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Globalization, Local Practice, and Sustainability in the High Plains Region of the United States

While researchers have examined economic and environmental factors affecting agricultural sustainability in the High Plains region of the United States, they have paid relatively less attention to sociocultural factors intrinsically linked to agricultural decision-making and the future of communities. Anthropologists can contribute to public policy decisions through a holistic perspective that takes into account both local practice, particularly the social relations in which agricultural practices are embedded, and an understanding of broader contexts (see Okongwu & Mencher 2000). This is not to deny the reality of local response, whether it entails resisting larger forces or embracing them. However, a broader perspective is needed to evaluate change over time. Regional, national, and international processes all shape the future of local communities.

Discussions of sustainability and communities of place have also sometimes treated farming communities as if they were socially and culturally homogeneous. However, this essay will argue that rural communities are not synonymous with farm families (see Scott et al. 2000) and in fact may be characterized by increasing diversity in terms of occupation, type of agricultural enterprise, and ethnicity (Benson 2001). The idea of local practice begs the question of exactly who is participating in regional culture; to what extent, if any, a collective identity exists; and how state and national policies shape local practice, as well as being shaped by it. The effects of globalization profoundly affect rural communities in the United States, as elsewhere, ranging from shifts in traditional markets to fluctuating energy prices and international migration. Highly mobile capital attracts equally mobile, and ephemeral, human populations. What changes have taken place in Kansas's agriculture during the last few decades?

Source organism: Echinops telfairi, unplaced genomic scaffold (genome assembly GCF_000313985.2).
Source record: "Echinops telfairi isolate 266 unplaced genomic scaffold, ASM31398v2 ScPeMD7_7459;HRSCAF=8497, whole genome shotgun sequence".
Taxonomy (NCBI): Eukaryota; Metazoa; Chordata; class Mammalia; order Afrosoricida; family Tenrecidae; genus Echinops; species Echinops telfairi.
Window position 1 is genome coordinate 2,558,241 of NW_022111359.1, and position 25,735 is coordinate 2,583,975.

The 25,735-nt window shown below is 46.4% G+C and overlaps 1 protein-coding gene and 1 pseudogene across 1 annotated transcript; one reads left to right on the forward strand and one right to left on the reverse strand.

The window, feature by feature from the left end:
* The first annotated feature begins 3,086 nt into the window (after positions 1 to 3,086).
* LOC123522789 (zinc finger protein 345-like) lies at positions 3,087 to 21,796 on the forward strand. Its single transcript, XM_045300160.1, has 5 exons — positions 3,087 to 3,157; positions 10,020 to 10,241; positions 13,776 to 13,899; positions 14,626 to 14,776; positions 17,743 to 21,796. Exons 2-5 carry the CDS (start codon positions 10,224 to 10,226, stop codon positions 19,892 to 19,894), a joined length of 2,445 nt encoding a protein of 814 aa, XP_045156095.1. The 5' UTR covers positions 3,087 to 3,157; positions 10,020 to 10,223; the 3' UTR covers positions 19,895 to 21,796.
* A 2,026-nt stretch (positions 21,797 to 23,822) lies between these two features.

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Quality of Life, Sustainability, and Urbanization of the Oxnard Plain, California

The latest unplanned, random, urbanizing landscapes no longer adhere to traditional categories, such as urban, suburban, town, or rural. Agricultural land is being used for these landscapes, which are characterized by dispersed industry, homes, and stores. Daly and Cobb (1989) suggest that this use of agricultural land has its roots in the maximized profits of industrialization; more productive farms would require fewer farmers. Price does not take ecological or social consequences into account. This leads to an unsustainable model and the expedient of a land sell-off. Ultimately, in spite of the technology and intensification lavished on the production of food and fiber crops, the land itself is being degraded beyond repair; maintaining agricultural land is becoming an example of diminishing returns. Wendell Berry (1977) has written that the culture of agriculture is being lost and, once lost, will be irrecoverable.

Not unlike earlier planned suburbias, this form of sprawl promises the right of access to "pristine countryside," albeit with a simultaneous disregard for the countryside's degradation (Marx 1991). Sprawl contributes significantly to the reality of fewer farmlands; in many counties nationwide, even the excellent quality of the soil is not a deterrent to development (Sorensen and Esseks 1997). Development patterns invariably require more infrastructure, and so infrastructure is created and capitalized by an economic nexus of "outside" interests from the surrounding metropolis and beyond. Hence, the terrain has become politicized within California's agricultural regions. Supporters and detractors of growth each defend their claims and their often contradictory notions of community, land use, and sustainable development.

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Linked Indicators of Sustainability Build Bridges of Trust